Out today, Knight Frank’s Wealth Report analyses the ‘who, what, why and where’ of the globally rich, and their impact on the prime property markets around the world. One of the rising trends it has picked up on for 2014 is the increase in investment in space research – from asteroid mining to sub-orbital space travel. Indeed the agent has already identified over 70 high net worth individuals with a combined wealth of over US$200bn who are targeting this growth sector.
But this new angle for investors also promises to make waves in the property market back on earth, as the report explains. ‘By traveling outside the Earth’s atmosphere gravitational forces will allow spacecraft to travel at over 4,000 miles per hour, so breakfast in Mayfair could easily be followed by lunch overlooking Sydney Opera House,’ it anticipates. London to Sydney on this model would take 2.2 hours, San Francisco to Singapore 1.8 hours and Moscow to New York would be just an hour.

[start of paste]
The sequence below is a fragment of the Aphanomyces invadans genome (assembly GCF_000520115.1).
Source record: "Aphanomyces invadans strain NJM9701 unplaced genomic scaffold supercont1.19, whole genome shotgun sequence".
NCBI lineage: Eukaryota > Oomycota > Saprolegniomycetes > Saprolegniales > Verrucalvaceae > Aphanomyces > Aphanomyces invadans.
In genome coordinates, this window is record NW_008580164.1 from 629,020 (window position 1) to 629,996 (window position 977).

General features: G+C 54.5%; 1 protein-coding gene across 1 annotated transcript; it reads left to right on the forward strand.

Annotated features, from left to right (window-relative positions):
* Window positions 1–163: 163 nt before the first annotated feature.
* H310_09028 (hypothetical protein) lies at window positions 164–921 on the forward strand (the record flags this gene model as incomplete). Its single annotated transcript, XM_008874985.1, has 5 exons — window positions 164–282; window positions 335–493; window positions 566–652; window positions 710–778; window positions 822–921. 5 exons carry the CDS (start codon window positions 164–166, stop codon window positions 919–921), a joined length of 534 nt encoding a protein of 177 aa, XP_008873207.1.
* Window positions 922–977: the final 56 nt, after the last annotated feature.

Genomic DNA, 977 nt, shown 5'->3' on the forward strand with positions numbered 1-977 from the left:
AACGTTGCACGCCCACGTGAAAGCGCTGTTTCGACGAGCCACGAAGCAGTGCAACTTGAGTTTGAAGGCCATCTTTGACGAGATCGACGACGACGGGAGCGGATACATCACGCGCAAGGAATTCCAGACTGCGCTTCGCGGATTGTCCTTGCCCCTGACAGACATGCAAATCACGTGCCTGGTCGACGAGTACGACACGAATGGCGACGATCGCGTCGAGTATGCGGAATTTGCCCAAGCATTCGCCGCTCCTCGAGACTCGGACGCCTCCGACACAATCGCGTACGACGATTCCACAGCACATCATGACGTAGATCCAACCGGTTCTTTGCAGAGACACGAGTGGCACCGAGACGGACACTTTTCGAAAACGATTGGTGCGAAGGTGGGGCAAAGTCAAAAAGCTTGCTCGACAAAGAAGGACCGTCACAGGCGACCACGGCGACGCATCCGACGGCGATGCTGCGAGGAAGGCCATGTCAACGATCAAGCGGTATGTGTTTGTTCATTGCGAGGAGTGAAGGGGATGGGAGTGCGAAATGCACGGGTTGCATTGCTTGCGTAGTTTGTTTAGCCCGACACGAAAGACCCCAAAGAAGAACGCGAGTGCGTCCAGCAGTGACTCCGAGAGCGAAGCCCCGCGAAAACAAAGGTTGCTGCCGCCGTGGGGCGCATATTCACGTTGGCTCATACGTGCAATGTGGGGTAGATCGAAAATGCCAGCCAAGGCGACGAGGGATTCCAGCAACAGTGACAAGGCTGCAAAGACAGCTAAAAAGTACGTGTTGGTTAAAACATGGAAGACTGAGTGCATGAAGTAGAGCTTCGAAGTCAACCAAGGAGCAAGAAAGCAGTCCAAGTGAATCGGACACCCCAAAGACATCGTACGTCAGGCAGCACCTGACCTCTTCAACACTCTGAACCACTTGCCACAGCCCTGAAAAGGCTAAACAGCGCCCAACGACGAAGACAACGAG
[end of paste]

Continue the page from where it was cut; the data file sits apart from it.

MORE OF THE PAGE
Of course if this new technology – currently spearheaded by companies including Virgin Galactic – remains only within the reach of a handful of billionaires property markets will remain as they are, but if the price drops to allow all HNWIs in on the act, the most in-demand cities could change completely. For instance, London currently beats New York as a global wealth hub because it’s a convenient point on the globe for African, Middle Eastern, Russian and European businesspeople. But, says Knight Frank, with travel times slashed this could all change and a new global hub could emerge
At the same time second homes markets could see themselves transformed. Liam Bailey from Knight Frank commented: ‘Right now, demand [for second homes in Europe] is mainly restricted to investors who like to limit their travel time to less than two hours. In future, that same time limit could allow Chinese or Indian investors to pop over for the weekend to visit their Tuscan farmhouse.’
Which also presumably means the same could apply to European property hunters: winter sun destinations would be within easy reach, so second homes in Thailand or South Africa could look a good deal more appealing, particuarly considering the weather in Europe in recent months.
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